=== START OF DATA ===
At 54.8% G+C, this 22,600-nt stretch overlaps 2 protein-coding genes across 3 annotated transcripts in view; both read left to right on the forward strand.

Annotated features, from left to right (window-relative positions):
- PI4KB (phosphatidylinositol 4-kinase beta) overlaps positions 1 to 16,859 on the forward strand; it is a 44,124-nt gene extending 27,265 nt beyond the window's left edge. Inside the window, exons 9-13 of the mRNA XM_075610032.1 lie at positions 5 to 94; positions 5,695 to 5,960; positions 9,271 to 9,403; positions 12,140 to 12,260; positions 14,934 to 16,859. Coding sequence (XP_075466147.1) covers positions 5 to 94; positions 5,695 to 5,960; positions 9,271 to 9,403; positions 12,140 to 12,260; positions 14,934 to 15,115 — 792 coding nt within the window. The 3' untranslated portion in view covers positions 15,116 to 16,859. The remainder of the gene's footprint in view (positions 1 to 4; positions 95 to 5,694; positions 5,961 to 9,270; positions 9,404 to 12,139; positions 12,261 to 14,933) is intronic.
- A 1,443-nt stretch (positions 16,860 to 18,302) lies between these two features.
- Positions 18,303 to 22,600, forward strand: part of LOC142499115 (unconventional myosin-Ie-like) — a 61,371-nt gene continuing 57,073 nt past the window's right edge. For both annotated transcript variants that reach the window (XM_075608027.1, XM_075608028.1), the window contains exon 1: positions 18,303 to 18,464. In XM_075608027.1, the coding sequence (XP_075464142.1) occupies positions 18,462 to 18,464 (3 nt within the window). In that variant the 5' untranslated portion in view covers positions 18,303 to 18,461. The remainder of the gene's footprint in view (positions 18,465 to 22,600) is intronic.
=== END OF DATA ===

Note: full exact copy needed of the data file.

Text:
At 54.8% G+C, this 22,600-nt stretch overlaps 2 protein-coding genes across 3 annotated transcripts in view; both read left to right on the forward strand.

Annotated features, from left to right (window-relative positions):
- PI4KB (phosphatidylinositol 4-kinase beta) overlaps positions 1 to 16,859 on the forward strand; it is a 44,124-nt gene extending 27,265 nt beyond the window's left edge. Inside the window, exons 9-13 of the mRNA XM_075610032.1 lie at positions 5 to 94; positions 5,695 to 5,960; positions 9,271 to 9,403; positions 12,140 to 12,260; positions 14,934 to 16,859. Coding sequence (XP_075466147.1) covers positions 5 to 94; positions 5,695 to 5,960; positions 9,271 to 9,403; positions 12,140 to 12,260; positions 14,934 to 15,115 — 792 coding nt within the window. The 3' untranslated portion in view covers positions 15,116 to 16,859. The remainder of the gene's footprint in view (positions 1 to 4; positions 95 to 5,694; positions 5,961 to 9,270; positions 9,404 to 12,139; positions 12,261 to 14,933) is intronic.
- A 1,443-nt stretch (positions 16,860 to 18,302) lies between these two features.
- Positions 18,303 to 22,600, forward strand: part of LOC142499115 (unconventional myosin-Ie-like) — a 61,371-nt gene continuing 57,073 nt past the window's right edge. For both annotated transcript variants that reach the window (XM_075608027.1, XM_075608028.1), the window contains exon 1: positions 18,303 to 18,464. In XM_075608027.1, the coding sequence (XP_075464142.1) occupies positions 18,462 to 18,464 (3 nt within the window). In that variant the 5' untranslated portion in view covers positions 18,303 to 18,461. The remainder of the gene's footprint in view (positions 18,465 to 22,600) is intronic.